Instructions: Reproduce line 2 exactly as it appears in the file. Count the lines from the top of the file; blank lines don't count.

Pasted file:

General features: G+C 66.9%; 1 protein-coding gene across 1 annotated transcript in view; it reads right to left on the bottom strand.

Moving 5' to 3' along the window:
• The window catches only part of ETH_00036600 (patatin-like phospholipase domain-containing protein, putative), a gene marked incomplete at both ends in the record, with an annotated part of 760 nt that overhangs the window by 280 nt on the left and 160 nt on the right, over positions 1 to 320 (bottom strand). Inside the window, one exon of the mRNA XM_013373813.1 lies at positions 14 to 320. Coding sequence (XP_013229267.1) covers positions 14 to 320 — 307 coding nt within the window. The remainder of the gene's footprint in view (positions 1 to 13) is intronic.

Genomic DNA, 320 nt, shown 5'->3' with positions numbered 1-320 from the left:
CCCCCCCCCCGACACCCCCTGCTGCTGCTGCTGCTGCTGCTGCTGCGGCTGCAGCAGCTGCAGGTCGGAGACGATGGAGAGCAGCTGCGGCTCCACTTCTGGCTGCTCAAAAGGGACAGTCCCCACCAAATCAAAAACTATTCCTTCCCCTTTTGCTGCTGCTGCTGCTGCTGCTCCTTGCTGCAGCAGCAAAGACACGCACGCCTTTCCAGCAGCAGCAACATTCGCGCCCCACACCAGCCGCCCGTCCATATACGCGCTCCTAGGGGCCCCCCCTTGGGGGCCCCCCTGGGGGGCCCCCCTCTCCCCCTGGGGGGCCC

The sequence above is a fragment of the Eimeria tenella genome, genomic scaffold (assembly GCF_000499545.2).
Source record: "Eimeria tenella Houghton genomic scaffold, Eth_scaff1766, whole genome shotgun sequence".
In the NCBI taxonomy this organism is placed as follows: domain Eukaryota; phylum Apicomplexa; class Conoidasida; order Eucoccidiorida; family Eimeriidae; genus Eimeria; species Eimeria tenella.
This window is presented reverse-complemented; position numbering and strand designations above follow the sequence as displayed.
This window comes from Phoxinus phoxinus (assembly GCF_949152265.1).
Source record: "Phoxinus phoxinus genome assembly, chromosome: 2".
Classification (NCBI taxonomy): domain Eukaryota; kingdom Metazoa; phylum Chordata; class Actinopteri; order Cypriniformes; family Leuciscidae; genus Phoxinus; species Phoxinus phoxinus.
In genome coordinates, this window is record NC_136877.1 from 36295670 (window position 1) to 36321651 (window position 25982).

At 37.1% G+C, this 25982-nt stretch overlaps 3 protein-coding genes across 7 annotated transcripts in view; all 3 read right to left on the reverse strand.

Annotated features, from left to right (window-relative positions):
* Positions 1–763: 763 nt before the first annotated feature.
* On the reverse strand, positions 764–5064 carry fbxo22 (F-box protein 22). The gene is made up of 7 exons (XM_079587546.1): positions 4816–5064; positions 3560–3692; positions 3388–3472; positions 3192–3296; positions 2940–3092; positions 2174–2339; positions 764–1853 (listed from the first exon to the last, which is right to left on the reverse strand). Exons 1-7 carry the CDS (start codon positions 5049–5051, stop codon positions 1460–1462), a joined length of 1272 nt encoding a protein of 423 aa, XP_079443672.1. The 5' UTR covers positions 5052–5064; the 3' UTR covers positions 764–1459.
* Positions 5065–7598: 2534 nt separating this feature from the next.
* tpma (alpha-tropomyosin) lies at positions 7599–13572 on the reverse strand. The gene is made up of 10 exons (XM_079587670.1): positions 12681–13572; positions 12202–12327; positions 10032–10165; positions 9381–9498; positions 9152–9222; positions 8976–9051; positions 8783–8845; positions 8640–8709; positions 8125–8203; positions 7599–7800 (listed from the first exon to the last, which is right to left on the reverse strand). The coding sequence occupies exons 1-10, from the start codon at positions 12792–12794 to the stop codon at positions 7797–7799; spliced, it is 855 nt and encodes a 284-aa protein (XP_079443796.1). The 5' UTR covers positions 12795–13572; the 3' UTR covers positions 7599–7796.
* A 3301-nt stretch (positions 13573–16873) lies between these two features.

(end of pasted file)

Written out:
Moving 5' to 3' along the window: